…Not denying that I’m a freak, mind you. But I’m thinking that’s mostly genetic. Thanks for everything, Mom.

19 thoughts on ““Homeschool”

  1. I LOVE your response to the all-too-common concern about ‘lack of socialization’: “I was homeschooled, not a prisoner in solitary confinement!”

    Great post, Danielle.

    • Thanks very much. (: Sometimes I wonder whether some concerns regarding homeschooling are the product of too little imagination, or of the sort that might lend itself well to dramatic fiction writing!

  2. “Strange but true: You don’t actually have to lock up a child in a classroom full of children their age for three seasons out of four to gain them friends. Socialization doesn’t have to sound like a nightmare.”

    Beautifully-said! I hope you don’t mind if I quote you when I get the “unfortunate socialization question” in everyday life ツ after unschooling my boys for 12 years, I’m still surprised that it’s the one question almost every non-homeschooling person asks…

    I’m looking forward to reading more by you!!

    • Oh, thank you — be my guest! I’m happy to have my two cents on the positive side of the homeschooling/unschooling conversation tossed around.
      Every choice leads to a new set of opportunities; if you choose to have your kids schooled outside the classroom, they’ll find friends outside the classroom! — yes, even among the public school crowd, if you can catch them during their dwindling downtime. (:

  3. I’ve been asked that question 20000 x per child. ‘Who do they play with?’ (I have 5 kids; they never played with each other!)

    The question that gets me the most is, ‘What grade are you in?’. We’ve always had to count up from 6 to get the appropriate grade.

    This article was well written! I’m going to read it out loud to my baby, 15 years old. We will both have a hoot!


  4. THIS made me LOL:
    “To simplify life in the world outside, I would generally claim whatever grade matched my age, but it was basically a worthless answer to a silly question.”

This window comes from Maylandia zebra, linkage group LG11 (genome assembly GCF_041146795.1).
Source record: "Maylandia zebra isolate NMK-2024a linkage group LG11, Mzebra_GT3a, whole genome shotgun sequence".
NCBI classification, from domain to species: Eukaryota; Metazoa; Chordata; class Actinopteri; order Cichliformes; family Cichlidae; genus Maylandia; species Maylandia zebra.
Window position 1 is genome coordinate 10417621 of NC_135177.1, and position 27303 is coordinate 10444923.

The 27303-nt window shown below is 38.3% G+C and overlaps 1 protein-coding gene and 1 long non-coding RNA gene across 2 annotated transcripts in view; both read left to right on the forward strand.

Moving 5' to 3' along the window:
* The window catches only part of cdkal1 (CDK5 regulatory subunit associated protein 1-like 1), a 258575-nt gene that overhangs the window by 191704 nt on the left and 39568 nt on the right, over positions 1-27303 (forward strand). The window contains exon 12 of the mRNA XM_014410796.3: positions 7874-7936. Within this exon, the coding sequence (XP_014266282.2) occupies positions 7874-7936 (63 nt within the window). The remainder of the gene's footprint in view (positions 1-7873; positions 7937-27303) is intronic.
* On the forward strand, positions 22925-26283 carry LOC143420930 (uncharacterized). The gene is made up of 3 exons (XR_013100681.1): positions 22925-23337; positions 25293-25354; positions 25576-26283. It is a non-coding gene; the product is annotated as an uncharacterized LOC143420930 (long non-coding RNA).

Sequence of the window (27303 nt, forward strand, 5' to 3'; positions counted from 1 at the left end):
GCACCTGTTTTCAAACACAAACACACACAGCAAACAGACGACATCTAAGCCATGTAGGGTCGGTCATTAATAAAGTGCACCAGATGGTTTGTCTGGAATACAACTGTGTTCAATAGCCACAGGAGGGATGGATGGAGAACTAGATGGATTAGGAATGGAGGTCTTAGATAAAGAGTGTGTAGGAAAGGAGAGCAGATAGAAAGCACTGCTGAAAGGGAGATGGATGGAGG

Thoroughly enjoyed the rest too 🙂


    • Thank you, and thanks for stopping in! The grade question can be a stumper, eh? Why can’t they ask us something simple, like… the meaning of life? XD

  5. I must say, you’ve hit it the head on the nail in with a hammer!!!

    I was homeschooled too. And it was the bomb! I am not sure that I would’ve had so much time to develop my early-years writing talents if I hadn’t been homeschooled. Seriously, if your homeschool experience was anything like mine, you’d know…I was bored a lot.

    Socialization issue…SPOT ON!!!!! “You don’t have to lock up a kid in solitary confinement!” ROck on!!! And what’s the big deal with socialization anyway? So what did I miss out on…feeling bad about how I didn’t measure up, and learning how to swear? Ha.

    And, for the record, “What grade are you in,” was one of the hardest questions to answer. I just started taking my age and subtracting five…that seemed to work out well.

    • Fellow homeschooler handshake! (I don’t actually know that there is one, but it’s okay — just wave your hand around and pretend you know what’s going on.)

      I would think that homeschooling could go some way toward teaching one how to avoid boredom. (Writing, for instance — hey, hey!) Public schooling seems to have a way of training kids to not be able to think for themselves, just follow whatever narrow parameters they’re given (or be so unmotivated that they won’t even bother to do *that* much; very sad, either way). That, and learning how to swear, right? I’d prefer my vocabularly to be a different, cleaner sort of colorful, thanks so much. (;

      • A cleaner sort of colorful…I like that.

        And by bored a lot, I mean that. You learn how to handle boredom and even enjoy it by distracting yourself. By writing, drawing, or inventing conscripts or cultures, imagining worlds, etcetera and so forth and all that…